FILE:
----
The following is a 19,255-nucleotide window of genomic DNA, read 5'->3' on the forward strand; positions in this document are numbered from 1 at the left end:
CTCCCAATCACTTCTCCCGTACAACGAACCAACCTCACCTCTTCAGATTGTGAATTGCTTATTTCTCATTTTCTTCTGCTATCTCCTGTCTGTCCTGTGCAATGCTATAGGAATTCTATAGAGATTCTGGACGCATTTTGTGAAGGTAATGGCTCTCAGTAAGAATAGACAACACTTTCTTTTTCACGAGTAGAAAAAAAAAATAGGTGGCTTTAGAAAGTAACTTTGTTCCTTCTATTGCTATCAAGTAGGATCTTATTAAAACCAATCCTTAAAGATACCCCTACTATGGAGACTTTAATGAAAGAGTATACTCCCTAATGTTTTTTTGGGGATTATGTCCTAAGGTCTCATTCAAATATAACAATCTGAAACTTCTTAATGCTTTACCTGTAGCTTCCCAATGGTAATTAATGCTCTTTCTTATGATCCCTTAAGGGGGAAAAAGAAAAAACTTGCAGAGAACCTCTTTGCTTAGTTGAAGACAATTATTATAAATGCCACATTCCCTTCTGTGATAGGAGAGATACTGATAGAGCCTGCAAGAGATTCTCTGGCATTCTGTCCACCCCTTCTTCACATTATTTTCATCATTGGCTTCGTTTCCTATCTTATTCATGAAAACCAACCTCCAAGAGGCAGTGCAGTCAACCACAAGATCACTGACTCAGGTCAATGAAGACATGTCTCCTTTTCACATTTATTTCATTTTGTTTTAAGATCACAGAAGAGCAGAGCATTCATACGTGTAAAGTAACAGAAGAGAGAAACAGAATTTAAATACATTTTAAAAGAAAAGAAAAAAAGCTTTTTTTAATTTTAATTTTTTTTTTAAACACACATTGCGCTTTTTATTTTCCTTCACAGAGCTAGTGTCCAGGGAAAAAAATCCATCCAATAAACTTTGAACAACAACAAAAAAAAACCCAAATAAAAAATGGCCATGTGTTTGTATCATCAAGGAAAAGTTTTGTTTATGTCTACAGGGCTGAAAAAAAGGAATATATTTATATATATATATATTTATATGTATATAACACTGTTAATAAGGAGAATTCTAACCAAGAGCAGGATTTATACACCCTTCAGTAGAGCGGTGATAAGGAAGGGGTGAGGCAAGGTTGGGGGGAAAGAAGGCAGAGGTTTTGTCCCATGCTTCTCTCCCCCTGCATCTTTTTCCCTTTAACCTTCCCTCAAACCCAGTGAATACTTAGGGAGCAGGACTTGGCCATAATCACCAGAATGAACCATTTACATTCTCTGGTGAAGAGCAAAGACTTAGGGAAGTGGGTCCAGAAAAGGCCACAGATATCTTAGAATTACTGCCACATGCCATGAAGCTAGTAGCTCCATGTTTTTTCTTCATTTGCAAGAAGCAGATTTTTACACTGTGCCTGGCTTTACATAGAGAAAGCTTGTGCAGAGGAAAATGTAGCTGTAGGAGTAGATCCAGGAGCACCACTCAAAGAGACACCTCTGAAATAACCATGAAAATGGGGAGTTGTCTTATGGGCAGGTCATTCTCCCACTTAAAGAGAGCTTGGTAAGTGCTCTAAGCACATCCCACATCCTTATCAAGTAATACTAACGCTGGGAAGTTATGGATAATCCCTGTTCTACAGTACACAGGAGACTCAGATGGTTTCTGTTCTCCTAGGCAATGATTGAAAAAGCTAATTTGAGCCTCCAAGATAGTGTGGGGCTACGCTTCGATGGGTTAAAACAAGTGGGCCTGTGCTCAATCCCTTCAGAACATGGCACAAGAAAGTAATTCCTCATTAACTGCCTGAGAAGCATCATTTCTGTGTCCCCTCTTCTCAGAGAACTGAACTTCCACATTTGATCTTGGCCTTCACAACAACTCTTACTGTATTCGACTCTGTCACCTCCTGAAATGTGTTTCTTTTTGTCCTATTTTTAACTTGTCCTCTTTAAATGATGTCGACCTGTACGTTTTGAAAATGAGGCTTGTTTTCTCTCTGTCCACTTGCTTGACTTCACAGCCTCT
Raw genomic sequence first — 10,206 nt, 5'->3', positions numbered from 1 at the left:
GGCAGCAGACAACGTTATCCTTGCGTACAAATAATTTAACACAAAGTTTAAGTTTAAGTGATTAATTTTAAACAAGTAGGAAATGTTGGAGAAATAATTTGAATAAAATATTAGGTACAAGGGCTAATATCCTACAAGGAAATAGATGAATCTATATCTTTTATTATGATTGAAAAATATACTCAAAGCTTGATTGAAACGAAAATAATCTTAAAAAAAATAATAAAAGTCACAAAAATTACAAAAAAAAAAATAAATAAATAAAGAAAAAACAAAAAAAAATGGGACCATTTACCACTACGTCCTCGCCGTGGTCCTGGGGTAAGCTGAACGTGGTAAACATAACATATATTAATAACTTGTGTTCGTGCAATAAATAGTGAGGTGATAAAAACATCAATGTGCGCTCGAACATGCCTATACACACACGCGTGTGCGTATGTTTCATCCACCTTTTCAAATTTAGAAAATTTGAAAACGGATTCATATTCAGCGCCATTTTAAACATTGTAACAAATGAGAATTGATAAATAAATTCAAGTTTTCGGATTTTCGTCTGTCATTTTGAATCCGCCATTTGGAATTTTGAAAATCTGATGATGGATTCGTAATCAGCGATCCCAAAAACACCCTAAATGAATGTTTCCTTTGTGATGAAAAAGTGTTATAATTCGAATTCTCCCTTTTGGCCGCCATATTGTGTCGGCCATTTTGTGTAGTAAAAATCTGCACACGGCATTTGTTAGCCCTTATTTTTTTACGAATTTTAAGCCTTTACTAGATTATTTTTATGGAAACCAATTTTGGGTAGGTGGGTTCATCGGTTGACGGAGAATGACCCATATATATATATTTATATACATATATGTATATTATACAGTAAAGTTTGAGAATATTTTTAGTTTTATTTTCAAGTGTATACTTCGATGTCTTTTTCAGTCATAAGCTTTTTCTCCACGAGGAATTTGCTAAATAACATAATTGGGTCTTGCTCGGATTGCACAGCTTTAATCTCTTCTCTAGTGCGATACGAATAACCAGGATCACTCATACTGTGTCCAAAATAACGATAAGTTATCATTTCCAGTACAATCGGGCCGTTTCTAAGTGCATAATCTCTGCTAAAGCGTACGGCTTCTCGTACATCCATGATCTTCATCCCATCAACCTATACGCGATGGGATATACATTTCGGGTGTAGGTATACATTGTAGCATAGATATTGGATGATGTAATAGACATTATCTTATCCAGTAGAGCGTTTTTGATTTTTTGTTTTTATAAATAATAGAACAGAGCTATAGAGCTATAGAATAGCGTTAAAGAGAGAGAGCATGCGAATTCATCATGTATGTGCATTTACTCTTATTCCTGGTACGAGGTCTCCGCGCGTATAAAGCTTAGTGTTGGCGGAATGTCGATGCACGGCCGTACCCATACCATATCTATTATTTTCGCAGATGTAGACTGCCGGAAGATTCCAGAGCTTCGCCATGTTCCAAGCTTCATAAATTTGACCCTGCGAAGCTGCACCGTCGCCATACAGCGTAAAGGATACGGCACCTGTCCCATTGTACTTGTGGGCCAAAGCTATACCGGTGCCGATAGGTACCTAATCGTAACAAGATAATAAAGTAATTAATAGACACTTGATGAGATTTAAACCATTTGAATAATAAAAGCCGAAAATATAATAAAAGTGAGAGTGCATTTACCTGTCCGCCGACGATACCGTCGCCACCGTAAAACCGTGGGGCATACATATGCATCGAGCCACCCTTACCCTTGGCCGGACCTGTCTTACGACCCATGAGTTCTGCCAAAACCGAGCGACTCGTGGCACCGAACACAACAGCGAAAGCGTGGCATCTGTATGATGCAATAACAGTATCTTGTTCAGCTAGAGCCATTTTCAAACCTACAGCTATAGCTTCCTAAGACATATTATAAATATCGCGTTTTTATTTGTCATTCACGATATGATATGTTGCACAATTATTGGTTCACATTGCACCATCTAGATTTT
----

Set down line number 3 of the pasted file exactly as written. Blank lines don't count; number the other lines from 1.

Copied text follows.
Raw genomic sequence first — 10,206 nt, 5'->3', positions numbered from 1 at the left: